We were in the papers, on the radio, it was really exciting. And a national newspaper chose my poem to front their article. When my father explained that I’d been properly published I had no idea it was significant, but it felt good. Very very good, and I wanted that feeling again…

The Leopard
In the grasses is a movement, spotted,
Creeping stealthily; and is dotted
With black, and background yellow,
And a howl quite far from mellow.
Green eyes; remote and staring,
Wide, terrifying and glaring
Paws that make no sound as they
Tread down on grass, and earth, and clay.

What I find quite amusing about this is that I’ve tried to see a leopard in the wild nine times so far, and failed miserably. Kenya (twice), Uganda, Rwanda, Ivory Coast, Sri Lanka, India (twice) and Zambia.
            The kindness of Mr Hayes was exemplified when my parents had to move rather suddenly, and my mother asked him if he knew of a holiday camp where I could go for the Easter holidays. He said he didn’t, but I was most welcome to stay with him, his wife and three daughters. It was one of the happiest months of my life. He had a wonderful garden with beehives which backed onto the downs, and a daughter almost the same age as me. In those days you roamed all over the place without supervision, and I discovered the joys of climbing trees and natural history as well as what it was like to live in a family that had more than one child. When we did move and my mother wanted to send me to the nearest school, which wasn’t as good as the one I wanted, he intervened and rang the headmistress himself to get me reinstated. I am more grateful to him than I can possibly say.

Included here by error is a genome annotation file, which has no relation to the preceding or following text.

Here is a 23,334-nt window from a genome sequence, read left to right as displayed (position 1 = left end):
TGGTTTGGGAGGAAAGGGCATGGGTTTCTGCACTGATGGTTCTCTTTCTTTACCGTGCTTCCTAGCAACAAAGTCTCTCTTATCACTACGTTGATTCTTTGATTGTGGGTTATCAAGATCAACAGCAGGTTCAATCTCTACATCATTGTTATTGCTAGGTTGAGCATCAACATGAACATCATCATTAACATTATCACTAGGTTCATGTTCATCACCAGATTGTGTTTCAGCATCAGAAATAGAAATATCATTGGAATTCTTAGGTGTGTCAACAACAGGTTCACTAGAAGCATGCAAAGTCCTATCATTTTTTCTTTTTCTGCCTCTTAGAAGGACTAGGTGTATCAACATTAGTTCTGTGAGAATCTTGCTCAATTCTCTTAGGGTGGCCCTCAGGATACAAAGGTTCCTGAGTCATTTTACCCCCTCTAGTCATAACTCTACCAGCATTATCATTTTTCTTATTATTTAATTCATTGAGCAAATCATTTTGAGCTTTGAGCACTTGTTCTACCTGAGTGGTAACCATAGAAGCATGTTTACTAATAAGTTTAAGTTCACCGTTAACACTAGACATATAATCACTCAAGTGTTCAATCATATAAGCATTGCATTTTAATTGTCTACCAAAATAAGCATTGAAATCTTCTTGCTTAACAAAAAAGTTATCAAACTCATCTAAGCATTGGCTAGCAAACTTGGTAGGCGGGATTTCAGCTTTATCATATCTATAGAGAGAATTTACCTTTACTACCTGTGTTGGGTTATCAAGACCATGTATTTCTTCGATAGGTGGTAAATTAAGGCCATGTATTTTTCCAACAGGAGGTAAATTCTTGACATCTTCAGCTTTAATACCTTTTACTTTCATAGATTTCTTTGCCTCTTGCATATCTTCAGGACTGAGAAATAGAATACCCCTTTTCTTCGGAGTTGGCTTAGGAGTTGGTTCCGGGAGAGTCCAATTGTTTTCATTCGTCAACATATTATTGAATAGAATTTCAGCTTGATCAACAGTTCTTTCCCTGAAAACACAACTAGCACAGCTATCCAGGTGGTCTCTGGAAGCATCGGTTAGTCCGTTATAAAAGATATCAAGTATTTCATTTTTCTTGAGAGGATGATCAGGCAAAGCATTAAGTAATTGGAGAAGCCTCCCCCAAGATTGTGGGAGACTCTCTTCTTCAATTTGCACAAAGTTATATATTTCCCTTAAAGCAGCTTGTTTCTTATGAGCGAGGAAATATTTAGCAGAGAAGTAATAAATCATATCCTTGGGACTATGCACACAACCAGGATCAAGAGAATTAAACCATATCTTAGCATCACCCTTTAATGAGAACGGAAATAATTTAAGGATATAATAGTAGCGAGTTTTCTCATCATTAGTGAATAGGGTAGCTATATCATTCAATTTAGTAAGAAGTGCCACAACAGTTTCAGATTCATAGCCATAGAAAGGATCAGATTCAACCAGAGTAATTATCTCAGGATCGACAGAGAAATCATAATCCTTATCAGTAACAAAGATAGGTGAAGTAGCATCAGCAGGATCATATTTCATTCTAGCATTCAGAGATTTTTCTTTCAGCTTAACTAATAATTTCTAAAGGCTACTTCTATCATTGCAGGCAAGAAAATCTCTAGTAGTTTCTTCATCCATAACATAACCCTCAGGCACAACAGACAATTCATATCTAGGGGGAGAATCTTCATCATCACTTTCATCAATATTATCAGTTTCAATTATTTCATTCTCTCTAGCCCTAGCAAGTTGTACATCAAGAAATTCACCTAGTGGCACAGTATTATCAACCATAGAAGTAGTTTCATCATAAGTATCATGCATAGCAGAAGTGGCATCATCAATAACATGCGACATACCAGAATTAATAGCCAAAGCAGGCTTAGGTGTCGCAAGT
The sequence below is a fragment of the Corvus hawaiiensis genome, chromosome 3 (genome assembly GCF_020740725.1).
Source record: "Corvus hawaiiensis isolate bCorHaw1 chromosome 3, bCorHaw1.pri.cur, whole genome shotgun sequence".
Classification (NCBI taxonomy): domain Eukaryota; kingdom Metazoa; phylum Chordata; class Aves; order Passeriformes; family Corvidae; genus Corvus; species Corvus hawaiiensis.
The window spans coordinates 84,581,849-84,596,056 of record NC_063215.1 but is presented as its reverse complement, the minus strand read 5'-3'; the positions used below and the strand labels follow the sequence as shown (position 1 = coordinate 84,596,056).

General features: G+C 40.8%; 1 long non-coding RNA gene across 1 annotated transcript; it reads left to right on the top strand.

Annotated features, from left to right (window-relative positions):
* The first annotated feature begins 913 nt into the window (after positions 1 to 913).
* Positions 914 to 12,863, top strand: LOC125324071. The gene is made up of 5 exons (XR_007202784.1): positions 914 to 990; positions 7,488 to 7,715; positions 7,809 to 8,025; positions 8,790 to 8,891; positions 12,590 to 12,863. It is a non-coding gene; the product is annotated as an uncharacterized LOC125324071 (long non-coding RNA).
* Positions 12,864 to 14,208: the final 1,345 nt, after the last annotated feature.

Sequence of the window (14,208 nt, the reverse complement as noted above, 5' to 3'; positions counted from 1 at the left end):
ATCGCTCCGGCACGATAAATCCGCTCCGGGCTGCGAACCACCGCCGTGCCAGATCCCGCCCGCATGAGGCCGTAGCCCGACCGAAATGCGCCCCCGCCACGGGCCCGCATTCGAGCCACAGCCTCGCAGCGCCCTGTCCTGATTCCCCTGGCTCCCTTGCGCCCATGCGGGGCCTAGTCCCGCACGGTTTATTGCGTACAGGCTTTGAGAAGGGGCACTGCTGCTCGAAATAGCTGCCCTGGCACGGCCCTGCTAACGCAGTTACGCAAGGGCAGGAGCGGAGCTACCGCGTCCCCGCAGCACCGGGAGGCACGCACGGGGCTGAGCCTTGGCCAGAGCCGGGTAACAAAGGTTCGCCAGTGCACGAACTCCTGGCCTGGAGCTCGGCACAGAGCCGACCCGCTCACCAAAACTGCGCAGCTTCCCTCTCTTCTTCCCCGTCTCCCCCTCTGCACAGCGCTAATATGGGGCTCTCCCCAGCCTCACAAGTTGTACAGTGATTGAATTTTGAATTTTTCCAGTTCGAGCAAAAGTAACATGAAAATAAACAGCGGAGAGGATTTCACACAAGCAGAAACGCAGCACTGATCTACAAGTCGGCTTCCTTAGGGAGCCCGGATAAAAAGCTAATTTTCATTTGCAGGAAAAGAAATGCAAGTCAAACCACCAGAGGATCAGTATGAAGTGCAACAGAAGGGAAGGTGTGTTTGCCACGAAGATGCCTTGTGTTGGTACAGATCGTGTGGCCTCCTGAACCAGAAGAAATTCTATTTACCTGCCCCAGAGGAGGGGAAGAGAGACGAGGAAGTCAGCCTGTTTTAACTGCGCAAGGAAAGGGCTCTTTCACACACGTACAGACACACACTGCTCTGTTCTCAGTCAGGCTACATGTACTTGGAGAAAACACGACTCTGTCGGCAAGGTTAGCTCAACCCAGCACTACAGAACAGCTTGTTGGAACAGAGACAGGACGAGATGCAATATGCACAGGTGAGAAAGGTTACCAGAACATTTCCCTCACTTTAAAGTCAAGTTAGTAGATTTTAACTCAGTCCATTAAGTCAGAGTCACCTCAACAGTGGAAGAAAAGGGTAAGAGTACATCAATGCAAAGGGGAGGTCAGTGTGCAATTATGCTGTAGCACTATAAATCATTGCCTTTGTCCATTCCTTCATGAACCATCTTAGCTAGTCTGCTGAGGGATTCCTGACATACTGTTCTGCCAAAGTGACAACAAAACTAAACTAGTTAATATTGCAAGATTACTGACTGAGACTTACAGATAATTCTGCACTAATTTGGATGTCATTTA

The teachers at the grammar school were pretty good on the whole – with one notable exception. My English teacher, who I had for four years. I have to confess to not being the best behaved member of the class, but I did enjoy English and tended to experiment a bit with my essays. I remember one in particular, when I decided to try and up the tension by scene-switching, which I thought worked rather well when the subject is an escaped tiger. It came back with a red line through it, the words: you can’t do this, and a fail mark. Ten years later I re-wrote it as a play and had it performed on Radio 4’s Afternoon Theatre, and the theme of rogue animals has fascinated me ever since, providing the background for Hunted.